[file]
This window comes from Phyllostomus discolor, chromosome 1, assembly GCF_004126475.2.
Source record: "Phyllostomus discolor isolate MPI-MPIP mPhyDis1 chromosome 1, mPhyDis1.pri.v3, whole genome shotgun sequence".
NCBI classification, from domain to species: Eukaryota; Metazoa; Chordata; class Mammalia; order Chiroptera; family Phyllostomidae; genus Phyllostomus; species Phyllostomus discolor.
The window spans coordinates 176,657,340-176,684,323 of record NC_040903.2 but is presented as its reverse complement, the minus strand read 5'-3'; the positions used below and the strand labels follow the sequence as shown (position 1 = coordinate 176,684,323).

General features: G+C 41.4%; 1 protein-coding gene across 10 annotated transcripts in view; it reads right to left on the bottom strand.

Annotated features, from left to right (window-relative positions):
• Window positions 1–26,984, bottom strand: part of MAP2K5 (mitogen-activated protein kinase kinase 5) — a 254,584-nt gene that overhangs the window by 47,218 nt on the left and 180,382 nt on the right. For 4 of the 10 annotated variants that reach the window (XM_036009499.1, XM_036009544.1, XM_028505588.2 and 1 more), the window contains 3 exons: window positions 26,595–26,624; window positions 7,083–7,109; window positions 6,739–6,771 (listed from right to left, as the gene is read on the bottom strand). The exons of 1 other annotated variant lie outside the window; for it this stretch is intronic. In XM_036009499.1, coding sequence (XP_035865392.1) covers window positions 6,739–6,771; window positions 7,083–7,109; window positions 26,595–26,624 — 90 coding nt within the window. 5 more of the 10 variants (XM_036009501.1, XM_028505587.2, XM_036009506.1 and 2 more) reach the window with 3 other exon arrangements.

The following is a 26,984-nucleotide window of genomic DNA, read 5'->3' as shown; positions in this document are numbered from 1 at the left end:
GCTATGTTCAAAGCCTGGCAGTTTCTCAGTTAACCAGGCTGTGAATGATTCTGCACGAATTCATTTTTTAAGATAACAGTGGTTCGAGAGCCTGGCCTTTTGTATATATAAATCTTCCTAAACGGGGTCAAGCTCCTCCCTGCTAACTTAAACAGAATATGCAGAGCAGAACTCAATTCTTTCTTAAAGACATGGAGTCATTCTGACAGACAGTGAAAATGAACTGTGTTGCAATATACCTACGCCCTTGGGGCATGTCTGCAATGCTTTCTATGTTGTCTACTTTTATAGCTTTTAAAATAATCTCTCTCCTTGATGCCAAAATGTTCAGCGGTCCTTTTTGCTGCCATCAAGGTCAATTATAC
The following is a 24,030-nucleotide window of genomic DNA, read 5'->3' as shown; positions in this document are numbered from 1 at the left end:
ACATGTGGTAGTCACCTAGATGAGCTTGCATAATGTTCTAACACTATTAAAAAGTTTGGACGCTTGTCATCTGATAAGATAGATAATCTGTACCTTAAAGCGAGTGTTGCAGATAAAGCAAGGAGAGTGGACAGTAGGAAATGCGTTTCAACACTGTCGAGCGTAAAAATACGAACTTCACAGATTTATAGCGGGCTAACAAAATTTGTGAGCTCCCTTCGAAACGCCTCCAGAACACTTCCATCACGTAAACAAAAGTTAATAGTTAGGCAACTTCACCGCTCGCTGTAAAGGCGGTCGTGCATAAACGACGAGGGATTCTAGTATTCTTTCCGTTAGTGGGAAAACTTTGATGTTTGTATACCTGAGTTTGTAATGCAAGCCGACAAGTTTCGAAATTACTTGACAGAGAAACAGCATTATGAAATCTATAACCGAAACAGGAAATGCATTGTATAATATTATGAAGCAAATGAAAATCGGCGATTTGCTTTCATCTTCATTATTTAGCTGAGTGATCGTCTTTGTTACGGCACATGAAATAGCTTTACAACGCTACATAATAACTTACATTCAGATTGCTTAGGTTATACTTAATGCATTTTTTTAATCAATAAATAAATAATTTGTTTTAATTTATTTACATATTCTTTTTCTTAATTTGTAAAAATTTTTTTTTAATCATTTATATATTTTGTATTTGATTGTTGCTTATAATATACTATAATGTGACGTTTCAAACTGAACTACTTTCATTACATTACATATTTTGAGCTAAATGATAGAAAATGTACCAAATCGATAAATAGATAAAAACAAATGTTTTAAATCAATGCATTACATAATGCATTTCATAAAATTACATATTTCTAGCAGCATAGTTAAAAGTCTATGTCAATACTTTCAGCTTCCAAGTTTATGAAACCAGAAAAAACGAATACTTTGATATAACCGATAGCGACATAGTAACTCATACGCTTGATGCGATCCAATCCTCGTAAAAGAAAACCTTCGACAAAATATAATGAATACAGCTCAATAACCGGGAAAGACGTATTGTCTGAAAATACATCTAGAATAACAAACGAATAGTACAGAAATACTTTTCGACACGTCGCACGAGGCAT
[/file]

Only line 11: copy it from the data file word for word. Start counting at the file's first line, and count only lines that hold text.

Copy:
ACATGTGGTAGTCACCTAGATGAGCTTGCATAATGTTCTAACACTATTAAAAAGTTTGGACGCTTGTCATCTGATAAGATAGATAATCTGTACCTTAAAGCGAGTGTTGCAGATAAAGCAAGGAGAGTGGACAGTAGGAAATGCGTTTCAACACTGTCGAGCGTAAAAATACGAACTTCACAGATTTATAGCGGGCTAACAAAATTTGTGAGCTCCCTTCGAAACGCCTCCAGAACACTTCCATCACGTAAACAAAAGTTAATAGTTAGGCAACTTCACCGCTCGCTGTAAAGGCGGTCGTGCATAAACGACGAGGGATTCTAGTATTCTTTCCGTTAGTGGGAAAACTTTGATGTTTGTATACCTGAGTTTGTAATGCAAGCCGACAAGTTTCGAAATTACTTGACAGAGAAACAGCATTATGAAATCTATAACCGAAACAGGAAATGCATTGTATAATATTATGAAGCAAATGAAAATCGGCGATTTGCTTTCATCTTCATTATTTAGCTGAGTGATCGTCTTTGTTACGGCACATGAAATAGCTTTACAACGCTACATAATAACTTACATTCAGATTGCTTAGGTTATACTTAATGCATTTTTTTAATCAATAAATAAATAATTTGTTTTAATTTATTTACATATTCTTTTTCTTAATTTGTAAAAATTTTTTTTTAATCATTTATATATTTTGTATTTGATTGTTGCTTATAATATACTATAATGTGACGTTTCAAACTGAACTACTTTCATTACATTACATATTTTGAGCTAAATGATAGAAAATGTACCAAATCGATAAATAGATAAAAACAAATGTTTTAAATCAATGCATTACATAATGCATTTCATAAAATTACATATTTCTAGCAGCATAGTTAAAAGTCTATGTCAATACTTTCAGCTTCCAAGTTTATGAAACCAGAAAAAACGAATACTTTGATATAACCGATAGCGACATAGTAACTCATACGCTTGATGCGATCCAATCCTCGTAAAAGAAAACCTTCGACAAAATATAATGAATACAGCTCAATAACCGGGAAAGACGTATTGTCTGAAAATACATCTAGAATAACAAACGAATAGTACAGAAATACTTTTCGACACGTCGCACGAGGCAT